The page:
Propeller, 3-Blade, Metal

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Display Status:

This object is not on display at the National Air and Space Museum. It is either on loan or in storage.

Collection Item Summary:

Dr. Hugo Junkers started development of aircraft engines in a small factory at Dessau, Germany in 1911. Although he died in 1935, his company continued to develop many successful engines, propellers and aircraft that supported the German Luftwaffe in World War II.

From marks on the artifact, this apparently was a Junkers Flugzeug- und Motorenwerke AG designed and manufactured propeller. Because of adaptability with Junkers engines, this hydraulic propeller was primarily used on Junkers aircraft, e.g. Ju-87 Stuka dive-bomber. The VDM electrically operated propeller was used on most other German WW II aircraft.

Collection Item Long Description:

Data Source

National Air and Space Museum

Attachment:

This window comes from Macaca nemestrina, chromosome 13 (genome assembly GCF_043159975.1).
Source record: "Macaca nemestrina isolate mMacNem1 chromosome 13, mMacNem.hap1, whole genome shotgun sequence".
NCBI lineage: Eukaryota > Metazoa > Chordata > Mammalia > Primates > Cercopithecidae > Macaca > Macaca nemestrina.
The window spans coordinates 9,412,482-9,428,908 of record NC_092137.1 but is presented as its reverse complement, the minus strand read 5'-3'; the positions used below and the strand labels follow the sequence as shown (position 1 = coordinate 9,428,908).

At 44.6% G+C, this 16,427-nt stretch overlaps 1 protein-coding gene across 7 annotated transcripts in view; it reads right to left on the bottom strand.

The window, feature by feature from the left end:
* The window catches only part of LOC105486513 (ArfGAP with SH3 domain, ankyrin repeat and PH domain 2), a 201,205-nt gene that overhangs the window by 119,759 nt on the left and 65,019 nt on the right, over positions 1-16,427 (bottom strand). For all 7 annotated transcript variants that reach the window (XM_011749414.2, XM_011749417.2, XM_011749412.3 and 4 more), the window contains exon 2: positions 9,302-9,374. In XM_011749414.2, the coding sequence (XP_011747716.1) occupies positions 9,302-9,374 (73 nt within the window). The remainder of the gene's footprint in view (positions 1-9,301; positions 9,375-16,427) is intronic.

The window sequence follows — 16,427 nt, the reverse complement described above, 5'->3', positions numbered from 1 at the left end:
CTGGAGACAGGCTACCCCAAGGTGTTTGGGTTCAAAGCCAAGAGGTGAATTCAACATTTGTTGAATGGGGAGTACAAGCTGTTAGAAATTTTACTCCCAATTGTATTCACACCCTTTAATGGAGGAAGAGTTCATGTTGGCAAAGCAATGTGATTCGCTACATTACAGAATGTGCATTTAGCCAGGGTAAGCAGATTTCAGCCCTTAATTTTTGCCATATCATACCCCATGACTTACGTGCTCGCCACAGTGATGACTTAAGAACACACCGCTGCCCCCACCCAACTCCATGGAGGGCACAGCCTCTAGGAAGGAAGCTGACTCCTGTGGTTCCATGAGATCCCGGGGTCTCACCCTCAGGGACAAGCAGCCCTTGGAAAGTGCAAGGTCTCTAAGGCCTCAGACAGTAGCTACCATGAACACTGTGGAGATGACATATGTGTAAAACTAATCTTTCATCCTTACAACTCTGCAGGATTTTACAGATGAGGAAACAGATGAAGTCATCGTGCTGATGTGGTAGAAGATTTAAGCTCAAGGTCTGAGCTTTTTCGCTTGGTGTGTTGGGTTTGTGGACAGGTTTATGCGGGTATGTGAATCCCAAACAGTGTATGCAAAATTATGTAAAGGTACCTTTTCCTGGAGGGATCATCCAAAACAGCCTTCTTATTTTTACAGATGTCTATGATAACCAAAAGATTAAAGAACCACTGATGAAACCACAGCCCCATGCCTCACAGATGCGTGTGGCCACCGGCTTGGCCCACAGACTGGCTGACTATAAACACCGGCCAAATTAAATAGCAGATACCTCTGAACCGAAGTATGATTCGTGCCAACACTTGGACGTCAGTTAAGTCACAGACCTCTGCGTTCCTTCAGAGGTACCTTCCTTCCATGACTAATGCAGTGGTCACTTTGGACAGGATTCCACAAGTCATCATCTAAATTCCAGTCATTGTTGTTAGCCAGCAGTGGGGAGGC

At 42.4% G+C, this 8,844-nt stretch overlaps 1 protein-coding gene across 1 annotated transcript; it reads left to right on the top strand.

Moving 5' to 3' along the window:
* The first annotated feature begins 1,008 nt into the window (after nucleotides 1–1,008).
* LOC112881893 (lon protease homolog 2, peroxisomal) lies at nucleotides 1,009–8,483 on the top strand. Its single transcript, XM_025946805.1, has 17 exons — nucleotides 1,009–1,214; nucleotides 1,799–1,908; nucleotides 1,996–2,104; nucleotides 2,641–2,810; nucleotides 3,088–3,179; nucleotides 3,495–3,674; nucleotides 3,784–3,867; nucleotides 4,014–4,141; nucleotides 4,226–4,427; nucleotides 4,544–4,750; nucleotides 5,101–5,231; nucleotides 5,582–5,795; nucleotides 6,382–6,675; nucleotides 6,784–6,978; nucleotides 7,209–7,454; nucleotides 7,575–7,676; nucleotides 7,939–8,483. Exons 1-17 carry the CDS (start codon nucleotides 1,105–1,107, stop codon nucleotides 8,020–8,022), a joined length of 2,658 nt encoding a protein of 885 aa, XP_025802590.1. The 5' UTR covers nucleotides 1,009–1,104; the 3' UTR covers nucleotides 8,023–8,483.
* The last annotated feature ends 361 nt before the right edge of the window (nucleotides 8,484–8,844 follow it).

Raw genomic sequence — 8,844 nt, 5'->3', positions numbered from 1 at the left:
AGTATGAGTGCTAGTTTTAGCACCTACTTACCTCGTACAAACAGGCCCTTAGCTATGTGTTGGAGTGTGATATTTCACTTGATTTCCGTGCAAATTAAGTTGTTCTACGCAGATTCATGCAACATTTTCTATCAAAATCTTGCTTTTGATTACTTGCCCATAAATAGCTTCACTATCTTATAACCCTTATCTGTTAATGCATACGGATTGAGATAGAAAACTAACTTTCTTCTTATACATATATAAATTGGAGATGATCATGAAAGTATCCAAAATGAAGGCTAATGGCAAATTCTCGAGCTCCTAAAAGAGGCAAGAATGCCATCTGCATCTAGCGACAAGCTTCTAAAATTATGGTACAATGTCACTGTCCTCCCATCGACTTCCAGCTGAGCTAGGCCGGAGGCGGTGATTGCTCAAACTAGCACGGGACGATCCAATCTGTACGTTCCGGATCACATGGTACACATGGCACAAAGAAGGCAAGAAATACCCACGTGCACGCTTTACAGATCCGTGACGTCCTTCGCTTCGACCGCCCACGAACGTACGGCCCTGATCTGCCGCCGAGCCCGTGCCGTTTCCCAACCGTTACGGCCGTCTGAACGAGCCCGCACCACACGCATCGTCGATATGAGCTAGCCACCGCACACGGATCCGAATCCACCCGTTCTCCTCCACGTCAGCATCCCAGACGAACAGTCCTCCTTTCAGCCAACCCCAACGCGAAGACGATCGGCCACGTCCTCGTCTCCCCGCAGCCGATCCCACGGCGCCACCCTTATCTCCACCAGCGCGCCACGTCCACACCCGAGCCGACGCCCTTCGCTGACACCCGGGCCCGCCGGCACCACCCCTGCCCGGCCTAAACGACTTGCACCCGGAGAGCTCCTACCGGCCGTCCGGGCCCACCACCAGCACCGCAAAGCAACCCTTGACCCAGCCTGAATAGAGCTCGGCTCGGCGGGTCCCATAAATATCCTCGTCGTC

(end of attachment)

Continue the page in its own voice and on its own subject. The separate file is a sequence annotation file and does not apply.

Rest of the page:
Materials

  • HAZMAT: Cadmium Plating
  • Steel
  • Copper Alloy
  • Preservative Coating
  • Oil
  • Micarta
  • Wood
  • Paint

Dimensions

  • Rotor/Propeller: 365.8 x 38.7 x 29.8 x 50.8 x 7.6cm (12 ft. x 15 1/4 in. x 11 3/4 in. x 20 in. x 3 in.)
  • 3-D (Blade Length): 161.3cm (63 1/2 in.)
  • Storage: 233.7 x 104.1 x 74.9cm (92 x 41 x 29 1/2 in.)

Country of Origin

Germany

Physical Description

  • Type: Three-Blade, Variable-Pitch, Metal
  • Diameter: 365.8 cm (144 in.)
  • Chord: 38.7 cm (15.25 In.)
  • Engine Application: Junkers Jumo 211 V-12 or BMW 801A 14-cylinder radial

Type

PROPULSION-Propellers & Impellers

Inventory Number

A19700090000

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